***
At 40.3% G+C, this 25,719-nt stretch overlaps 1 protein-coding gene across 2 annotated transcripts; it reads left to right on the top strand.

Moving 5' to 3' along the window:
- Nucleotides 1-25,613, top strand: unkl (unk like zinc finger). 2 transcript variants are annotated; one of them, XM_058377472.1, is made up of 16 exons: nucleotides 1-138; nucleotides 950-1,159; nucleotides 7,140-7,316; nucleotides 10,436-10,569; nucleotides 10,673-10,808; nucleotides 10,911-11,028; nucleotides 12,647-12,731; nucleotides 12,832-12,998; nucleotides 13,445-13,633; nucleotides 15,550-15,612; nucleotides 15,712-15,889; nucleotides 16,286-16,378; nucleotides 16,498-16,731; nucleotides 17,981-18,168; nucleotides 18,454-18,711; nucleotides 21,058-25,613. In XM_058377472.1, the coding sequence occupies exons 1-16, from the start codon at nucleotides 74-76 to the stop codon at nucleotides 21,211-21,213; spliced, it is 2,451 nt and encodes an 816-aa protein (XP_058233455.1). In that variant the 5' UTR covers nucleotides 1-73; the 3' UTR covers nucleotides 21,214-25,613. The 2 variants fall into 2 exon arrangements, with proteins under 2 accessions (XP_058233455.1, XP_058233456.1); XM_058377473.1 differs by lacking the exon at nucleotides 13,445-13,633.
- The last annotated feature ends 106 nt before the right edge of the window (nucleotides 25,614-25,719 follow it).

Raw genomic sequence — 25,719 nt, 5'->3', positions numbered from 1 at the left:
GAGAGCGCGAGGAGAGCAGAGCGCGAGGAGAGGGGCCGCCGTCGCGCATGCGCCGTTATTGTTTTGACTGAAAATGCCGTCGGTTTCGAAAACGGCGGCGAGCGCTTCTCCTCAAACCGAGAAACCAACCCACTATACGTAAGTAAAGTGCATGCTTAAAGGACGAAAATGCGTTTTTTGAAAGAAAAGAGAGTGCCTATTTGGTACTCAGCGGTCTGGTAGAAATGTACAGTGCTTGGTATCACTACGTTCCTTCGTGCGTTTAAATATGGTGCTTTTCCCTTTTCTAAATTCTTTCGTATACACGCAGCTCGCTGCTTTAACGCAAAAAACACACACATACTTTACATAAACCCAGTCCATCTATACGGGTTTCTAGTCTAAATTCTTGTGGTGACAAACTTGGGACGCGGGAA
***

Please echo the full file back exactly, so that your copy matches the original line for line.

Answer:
At 40.3% G+C, this 25,719-nt stretch overlaps 1 protein-coding gene across 2 annotated transcripts; it reads left to right on the top strand.

Moving 5' to 3' along the window:
- Nucleotides 1-25,613, top strand: unkl (unk like zinc finger). 2 transcript variants are annotated; one of them, XM_058377472.1, is made up of 16 exons: nucleotides 1-138; nucleotides 950-1,159; nucleotides 7,140-7,316; nucleotides 10,436-10,569; nucleotides 10,673-10,808; nucleotides 10,911-11,028; nucleotides 12,647-12,731; nucleotides 12,832-12,998; nucleotides 13,445-13,633; nucleotides 15,550-15,612; nucleotides 15,712-15,889; nucleotides 16,286-16,378; nucleotides 16,498-16,731; nucleotides 17,981-18,168; nucleotides 18,454-18,711; nucleotides 21,058-25,613. In XM_058377472.1, the coding sequence occupies exons 1-16, from the start codon at nucleotides 74-76 to the stop codon at nucleotides 21,211-21,213; spliced, it is 2,451 nt and encodes an 816-aa protein (XP_058233455.1). In that variant the 5' UTR covers nucleotides 1-73; the 3' UTR covers nucleotides 21,214-25,613. The 2 variants fall into 2 exon arrangements, with proteins under 2 accessions (XP_058233455.1, XP_058233456.1); XM_058377473.1 differs by lacking the exon at nucleotides 13,445-13,633.
- The last annotated feature ends 106 nt before the right edge of the window (nucleotides 25,614-25,719 follow it).

Raw genomic sequence — 25,719 nt, 5'->3', positions numbered from 1 at the left:
GAGAGCGCGAGGAGAGCAGAGCGCGAGGAGAGGGGCCGCCGTCGCGCATGCGCCGTTATTGTTTTGACTGAAAATGCCGTCGGTTTCGAAAACGGCGGCGAGCGCTTCTCCTCAAACCGAGAAACCAACCCACTATACGTAAGTAAAGTGCATGCTTAAAGGACGAAAATGCGTTTTTTGAAAGAAAAGAGAGTGCCTATTTGGTACTCAGCGGTCTGGTAGAAATGTACAGTGCTTGGTATCACTACGTTCCTTCGTGCGTTTAAATATGGTGCTTTTCCCTTTTCTAAATTCTTTCGTATACACGCAGCTCGCTGCTTTAACGCAAAAAACACACACATACTTTACATAAACCCAGTCCATCTATACGGGTTTCTAGTCTAAATTCTTGTGGTGACAAACTTGGGACGCGGGAA